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jon connors

tent for rainier in july

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WIll a 3 season tent work for Rainier in july? i want to get a nice tent i can use when going backcountry with my family, and i dont really want to buy a winter tent just to go up rainier.

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dig a hole and you dont even need a tent ...

 

but yes, a 3 season will most definitely work in july, unless they get a nasty storm, but then you just need to build a wall around it.

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Most family backpacking tents will not cut it high on Rainier if you get high winds. I've seen 'em blown to shreds.

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Most family backpacking tents will not cut it high on Rainier if you get high winds. I've seen 'em blown to shreds.

 

NOAA is a great resource and the detail link will show wind speed forecasts hour by hour.

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Matt is correct. most light wt 3 season tents do not do well - mostly due to high winds, they will be shredded or flatened. Those that survive have been guy lined and anchored down well, with snow wall protection.

Basically the main difference in 3 season vs 3-4 is the added pole structure and less mesh. Of course the extra poles add 1-1.5 lbs but may be worth it, as I have seen several tents go on Rainier. Some examples are the 3-4 season REI Arete ASL and MSR Fury. It's when you go to a full 4 season tent the cost is higher and the extra weight.

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Tents seem to blow away during the climb more often than they shred. Guy it down with the upper attachment points using deadmanned snow filled stuff sacks and you should be OK.

 

Otherwise, your stuff might wind (get it?) up in the wrong hands:

 

6057151847_1dcec16804_z.jpg

Edited by tvashtarkatena

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At 41oz, this is considered a one season tent for light weight trail hiking - even the typical 3 season tent would be better for Rainier in July.

If you want to go light- save your money and buy a bivy sack as mentioned above.

tvashtarkenta says they blow away while up on the climb - I've seen that happen, when you return from the climb and everything is gone, it's pretty disturbing.

I also awoke one night with lots of yelling and screaming going on - a guy got up to go pee and his girl friend in the flimsy tent was blown down the slippery slope toward a crevasse. Luckily someone tackled the tent and girl inside - not a good night, not to mention a ruined trip. In high winds of 50-60 mph, they need to be bomb proof.

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The best option for your tent when leaving for the day is to drop it and put a bunch of sacks with snow or rocks on top. The other option if going up to Muir is to stay in the public shelter.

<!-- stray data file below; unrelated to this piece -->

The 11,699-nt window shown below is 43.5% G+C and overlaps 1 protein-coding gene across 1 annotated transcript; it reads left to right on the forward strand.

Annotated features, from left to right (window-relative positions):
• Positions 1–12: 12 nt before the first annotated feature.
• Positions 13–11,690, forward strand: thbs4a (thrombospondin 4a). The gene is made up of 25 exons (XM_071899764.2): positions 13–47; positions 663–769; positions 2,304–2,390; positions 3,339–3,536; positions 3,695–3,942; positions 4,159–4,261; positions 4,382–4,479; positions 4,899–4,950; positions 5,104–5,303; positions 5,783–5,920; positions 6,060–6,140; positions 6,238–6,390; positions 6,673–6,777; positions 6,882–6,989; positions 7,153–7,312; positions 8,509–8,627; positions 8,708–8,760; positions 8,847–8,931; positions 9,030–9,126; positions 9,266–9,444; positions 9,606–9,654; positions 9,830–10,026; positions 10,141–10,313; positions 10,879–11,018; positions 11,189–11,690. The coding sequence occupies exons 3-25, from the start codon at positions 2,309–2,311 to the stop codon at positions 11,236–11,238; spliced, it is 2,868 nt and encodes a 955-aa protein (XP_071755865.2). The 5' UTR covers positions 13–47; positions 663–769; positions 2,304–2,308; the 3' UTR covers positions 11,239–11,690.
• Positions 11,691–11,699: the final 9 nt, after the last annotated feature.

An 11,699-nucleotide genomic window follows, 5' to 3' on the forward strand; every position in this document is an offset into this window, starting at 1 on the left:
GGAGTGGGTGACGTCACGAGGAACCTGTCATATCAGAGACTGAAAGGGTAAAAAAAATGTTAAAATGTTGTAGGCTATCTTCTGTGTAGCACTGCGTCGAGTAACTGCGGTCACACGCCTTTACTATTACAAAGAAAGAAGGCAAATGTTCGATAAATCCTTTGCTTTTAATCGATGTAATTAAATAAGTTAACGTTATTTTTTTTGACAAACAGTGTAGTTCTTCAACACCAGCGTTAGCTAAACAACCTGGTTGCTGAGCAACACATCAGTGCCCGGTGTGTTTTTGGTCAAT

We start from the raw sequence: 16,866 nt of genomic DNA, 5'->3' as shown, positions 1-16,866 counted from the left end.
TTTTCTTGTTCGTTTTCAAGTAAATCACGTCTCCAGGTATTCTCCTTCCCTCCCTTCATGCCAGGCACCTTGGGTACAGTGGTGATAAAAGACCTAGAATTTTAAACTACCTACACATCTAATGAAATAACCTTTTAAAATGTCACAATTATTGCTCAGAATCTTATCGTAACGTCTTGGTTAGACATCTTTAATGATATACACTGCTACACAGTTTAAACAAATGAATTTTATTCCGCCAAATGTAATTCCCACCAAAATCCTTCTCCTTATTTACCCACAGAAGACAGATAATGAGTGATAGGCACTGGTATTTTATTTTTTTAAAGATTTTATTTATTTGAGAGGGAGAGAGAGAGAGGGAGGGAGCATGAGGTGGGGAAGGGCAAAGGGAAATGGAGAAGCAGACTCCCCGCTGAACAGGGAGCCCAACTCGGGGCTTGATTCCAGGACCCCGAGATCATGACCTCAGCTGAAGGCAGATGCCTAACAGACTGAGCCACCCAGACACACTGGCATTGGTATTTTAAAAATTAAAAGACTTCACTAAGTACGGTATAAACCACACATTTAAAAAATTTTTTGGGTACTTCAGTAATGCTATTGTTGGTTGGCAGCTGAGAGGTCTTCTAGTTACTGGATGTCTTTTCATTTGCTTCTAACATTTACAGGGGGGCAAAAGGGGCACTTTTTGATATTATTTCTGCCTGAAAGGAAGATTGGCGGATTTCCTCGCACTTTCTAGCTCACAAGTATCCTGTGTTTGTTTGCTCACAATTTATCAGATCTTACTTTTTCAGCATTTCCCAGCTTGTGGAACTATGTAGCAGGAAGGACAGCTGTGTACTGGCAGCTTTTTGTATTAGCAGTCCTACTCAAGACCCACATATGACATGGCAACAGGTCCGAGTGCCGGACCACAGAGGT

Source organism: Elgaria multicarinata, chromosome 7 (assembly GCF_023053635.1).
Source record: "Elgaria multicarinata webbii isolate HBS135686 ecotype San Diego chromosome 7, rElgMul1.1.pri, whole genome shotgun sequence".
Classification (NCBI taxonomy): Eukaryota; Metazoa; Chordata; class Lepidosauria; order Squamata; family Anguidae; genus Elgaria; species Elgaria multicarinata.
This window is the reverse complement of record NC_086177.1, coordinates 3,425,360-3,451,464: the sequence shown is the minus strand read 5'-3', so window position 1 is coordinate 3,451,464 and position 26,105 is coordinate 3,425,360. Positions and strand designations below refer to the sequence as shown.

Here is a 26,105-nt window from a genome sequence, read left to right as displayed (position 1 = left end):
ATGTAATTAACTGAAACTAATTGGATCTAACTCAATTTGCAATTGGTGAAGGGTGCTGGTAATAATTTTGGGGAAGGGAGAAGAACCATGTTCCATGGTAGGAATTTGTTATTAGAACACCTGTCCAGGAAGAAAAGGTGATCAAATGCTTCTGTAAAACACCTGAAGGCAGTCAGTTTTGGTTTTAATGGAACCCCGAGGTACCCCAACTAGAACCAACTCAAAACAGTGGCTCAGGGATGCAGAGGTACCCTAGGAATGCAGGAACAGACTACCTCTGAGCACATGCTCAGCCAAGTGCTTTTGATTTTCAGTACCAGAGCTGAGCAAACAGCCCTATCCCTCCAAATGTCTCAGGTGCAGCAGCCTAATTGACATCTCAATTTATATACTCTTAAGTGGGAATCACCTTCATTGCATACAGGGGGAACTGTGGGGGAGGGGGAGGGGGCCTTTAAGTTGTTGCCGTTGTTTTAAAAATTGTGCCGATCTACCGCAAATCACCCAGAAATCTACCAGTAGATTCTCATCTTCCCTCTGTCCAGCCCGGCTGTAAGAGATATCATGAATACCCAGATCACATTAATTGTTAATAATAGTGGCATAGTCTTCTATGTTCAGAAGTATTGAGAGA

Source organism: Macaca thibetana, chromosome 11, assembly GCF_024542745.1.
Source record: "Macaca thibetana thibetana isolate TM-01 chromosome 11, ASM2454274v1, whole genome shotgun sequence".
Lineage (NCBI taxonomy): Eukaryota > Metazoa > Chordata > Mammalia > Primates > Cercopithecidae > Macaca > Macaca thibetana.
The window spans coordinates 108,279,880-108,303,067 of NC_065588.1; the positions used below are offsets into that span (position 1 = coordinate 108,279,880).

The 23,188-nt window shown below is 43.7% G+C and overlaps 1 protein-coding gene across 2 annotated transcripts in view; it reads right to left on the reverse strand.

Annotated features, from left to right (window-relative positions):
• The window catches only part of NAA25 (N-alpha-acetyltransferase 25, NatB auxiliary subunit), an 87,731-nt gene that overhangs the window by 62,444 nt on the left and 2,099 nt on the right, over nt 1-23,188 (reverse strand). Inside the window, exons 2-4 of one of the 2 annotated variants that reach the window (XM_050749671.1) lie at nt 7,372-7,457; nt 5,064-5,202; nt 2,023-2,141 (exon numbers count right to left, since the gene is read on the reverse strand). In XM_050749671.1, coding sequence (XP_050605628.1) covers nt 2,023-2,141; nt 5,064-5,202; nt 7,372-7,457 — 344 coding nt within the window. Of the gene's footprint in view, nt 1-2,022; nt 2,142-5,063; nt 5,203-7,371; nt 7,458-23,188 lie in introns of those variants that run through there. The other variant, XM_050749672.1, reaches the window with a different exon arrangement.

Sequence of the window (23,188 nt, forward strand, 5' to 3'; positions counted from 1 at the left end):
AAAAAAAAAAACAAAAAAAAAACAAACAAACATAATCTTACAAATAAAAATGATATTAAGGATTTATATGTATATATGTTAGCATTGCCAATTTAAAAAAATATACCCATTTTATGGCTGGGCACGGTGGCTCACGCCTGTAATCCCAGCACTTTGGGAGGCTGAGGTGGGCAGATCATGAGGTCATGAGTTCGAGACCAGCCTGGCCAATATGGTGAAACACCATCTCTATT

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Of course the extra poles add 1-1.5 lbs but may be worth it, as I have seen several tents go on Rainier. Some examples are the 3-4 season REI Arete ASL and MSR Fury. It's when you go to a full 4 season tent the cost is higher and the extra weight.

 

Wow, really? I mean, MSR sells it as a fully featured 4-season expedition tent, and now you've got me looking at my Stardome in the closet (what it was sold as under Moss) and questioning its utility. Really gotta get my other 4-season tent in for repairs then.

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... In high winds of 50-60 mph, they need to be bomb proof.

Hilleberg Nammatj a good choice?

 

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Of course the extra poles add 1-1.5 lbs but may be worth it, as I have seen several tents go on Rainier. Some examples are the 3-4 season REI Arete ASL and MSR Fury. It's when you go to a full 4 season tent the cost is higher and the extra weight.

 

Wow, really? I mean, MSR sells it as a fully featured 4-season expedition tent, and now you've got me looking at my Stardome in the closet (what it was sold as under Moss) and questioning its utility. Really gotta get my other 4-season tent in for repairs then.

 

Sorry - looks like something got left out of my post. I meant to say that "here's a couple of 3/4 season tents that may do well". It's all in the guying down and snow bag anchors as mentioned. Moss tents were bomber.

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Hilleberg Nammatj a good choice?

 

I used a Nallo 2GT at camp Schurman last July and it worked perfectly. Being the heavier cousin of the Nallo, the Nammatj will hold up to anything the mountain can throw at it.

 

Nallo_2GT_at_Camp_Schurman.jpg

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Hilleberg +1....I have a Jannu and it has stood up to everything I have thrown at it. Rainier being one of them.

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While a 4 season tent by Hilleberg and the like will certainly work well, it really depends on how flexible you are and how much of a weather weenie you tend to be. Forecasts during the summer tend to be pretty accurate 24-48 hrs in advance, and I typically don't even bother driving down to Rainier if the weather is less than perfect (no clouds, low (<30mph) winds). Under these relatively common summertime conditions, you could use a Walmart pup tent (properly guyed).

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